Apple Inc.'s Beats Acquisition: The Best $3 Billion It's Ever Spent?

Making sense of some of the emerging financials behind Apple's recent Beats buyout.

Jun 6, 2014 at 8:00AM

Apple (NASDAQ:AAPL) investors have shifted their attention to the Apple storyline du jour, its World Wide Developers Conference, and for good reason.

During the keynote speech on Monday, Apple's executive team unveiled a sweeping series of fresh innovations and product upgrades that left the tech world buzzing. But the steady stream of news that's emerged from Apple's WWDC this week has largely overshadowed what could very well be the most important Apple storyline of the first half: its $3 billion Beats buyout that was officially announced last week

Beats Music On Ios

Source: Beats.

Apple bets big, wins big on Beats
Since Apple's announcement, we've seen more specifics emerge pertaining to the exact financial details behind Beats' business, which certainly helps shape our understanding of Apple's likely reasoning in consummating this deal.

We now know that $2.5 billion of the total $3 billion deal value was allocated to Beats' headphone business, which then also pegs a value of around $500 million for Beats Audio. And as Beats Audio remains a fledgling, albeit thus far well-received, business, this once again supports the idea that Apple truly wanted Beats for its executive team at the end of the day. In the following video, tech and telecom specialist Andrew Tonner looks at the financials of Apple's Beats buyout in greater detail.

This 1 wearables stock will put Apple to shame
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Andrew Tonner owns shares of Apple. The Motley Fool recommends and owns shares of Apple. Try any of our Foolish newsletter services free for 30 days. We Fools don't all hold the same opinions, but we all believe that considering a diverse range of insights makes us better investors. The Motley Fool has a disclosure policy.

4 in 5 Americans Are Ignoring Buffett's Warning

Don't be one of them.

Jun 12, 2015 at 5:01PM

Admitting fear is difficult.

So you can imagine how shocked I was to find out Warren Buffett recently told a select number of investors about the cutting-edge technology that's keeping him awake at night.

This past May, The Motley Fool sent 8 of its best stock analysts to Omaha, Nebraska to attend the Berkshire Hathaway annual shareholder meeting. CEO Warren Buffett and Vice Chairman Charlie Munger fielded questions for nearly 6 hours.
The catch was: Attendees weren't allowed to record any of it. No audio. No video. 

Our team of analysts wrote down every single word Buffett and Munger uttered. Over 16,000 words. But only two words stood out to me as I read the detailed transcript of the event: "Real threat."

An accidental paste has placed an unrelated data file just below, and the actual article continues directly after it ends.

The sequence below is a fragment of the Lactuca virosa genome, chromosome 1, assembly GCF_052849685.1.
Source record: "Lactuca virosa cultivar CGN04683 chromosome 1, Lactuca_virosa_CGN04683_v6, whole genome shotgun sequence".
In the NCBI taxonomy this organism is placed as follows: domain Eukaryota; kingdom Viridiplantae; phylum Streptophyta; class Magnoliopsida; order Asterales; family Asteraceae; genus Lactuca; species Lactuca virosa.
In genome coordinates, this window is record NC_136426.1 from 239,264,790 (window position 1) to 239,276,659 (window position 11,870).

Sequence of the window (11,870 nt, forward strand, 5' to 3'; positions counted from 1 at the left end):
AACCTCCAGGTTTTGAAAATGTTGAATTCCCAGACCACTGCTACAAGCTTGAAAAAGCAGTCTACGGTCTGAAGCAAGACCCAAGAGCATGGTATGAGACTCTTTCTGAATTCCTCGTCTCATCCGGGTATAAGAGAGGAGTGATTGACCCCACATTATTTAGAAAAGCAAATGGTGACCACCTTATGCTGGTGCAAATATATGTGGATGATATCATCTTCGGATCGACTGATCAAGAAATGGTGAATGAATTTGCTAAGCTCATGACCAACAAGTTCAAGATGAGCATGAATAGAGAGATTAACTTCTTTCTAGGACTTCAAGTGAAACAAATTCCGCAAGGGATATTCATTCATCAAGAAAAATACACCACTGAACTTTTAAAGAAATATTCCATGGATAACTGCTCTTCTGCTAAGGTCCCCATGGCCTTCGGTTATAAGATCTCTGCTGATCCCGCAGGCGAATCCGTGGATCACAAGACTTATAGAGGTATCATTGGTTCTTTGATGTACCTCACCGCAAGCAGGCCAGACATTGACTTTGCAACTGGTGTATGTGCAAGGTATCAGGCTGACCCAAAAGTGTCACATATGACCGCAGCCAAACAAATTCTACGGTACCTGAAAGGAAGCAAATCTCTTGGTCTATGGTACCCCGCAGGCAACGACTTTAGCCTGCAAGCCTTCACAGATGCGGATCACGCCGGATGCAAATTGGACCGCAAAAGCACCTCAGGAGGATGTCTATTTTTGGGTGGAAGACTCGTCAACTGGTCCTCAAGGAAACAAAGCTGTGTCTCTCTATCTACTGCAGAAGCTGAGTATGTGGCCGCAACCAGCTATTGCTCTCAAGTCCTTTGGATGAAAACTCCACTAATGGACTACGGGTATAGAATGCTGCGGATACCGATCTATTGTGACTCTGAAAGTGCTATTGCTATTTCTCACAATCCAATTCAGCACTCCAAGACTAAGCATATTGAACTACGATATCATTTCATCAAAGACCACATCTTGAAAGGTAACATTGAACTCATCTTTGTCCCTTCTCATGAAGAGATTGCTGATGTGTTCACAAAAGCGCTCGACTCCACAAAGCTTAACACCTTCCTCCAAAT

That's how Buffett responded when asked about this emerging market that is already expected to be worth more than $2 trillion in the U.S. alone. Google has already put some of its best engineers behind the technology powering this trend. 

The amazing thing is, while Buffett may be nervous, the rest of us can invest in this new industry BEFORE the old money realizes what hit them.

KPMG advises we're "on the cusp of revolutionary change" coming much "sooner than you think."

Even one legendary MIT professor had to recant his position that the technology was "beyond the capability of computer science." (He recently confessed to The Wall Street Journal that he's now a believer and amazed "how quickly this technology caught on.")

Yet according to one J.D. Power and Associates survey, only 1 in 5 Americans are even interested in this technology, much less ready to invest in it. Needless to say, you haven't missed your window of opportunity. 

Think about how many amazing technologies you've watched soar to new heights while you kick yourself thinking, "I knew about that technology before everyone was talking about it, but I just sat on my hands." 

Don't let that happen again. This time, it should be your family telling you, "I can't believe you knew about and invested in that technology so early on."

That's why I hope you take just a few minutes to access the exclusive research our team of analysts has put together on this industry and the one stock positioned to capitalize on this major shift.

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David Hanson owns shares of Berkshire Hathaway and American Express. The Motley Fool recommends and owns shares of Berkshire Hathaway, Google, and Coca-Cola.We Fools don't all hold the same opinions, but we all believe that considering a diverse range of insights makes us better investors. The Motley Fool has a disclosure policy.

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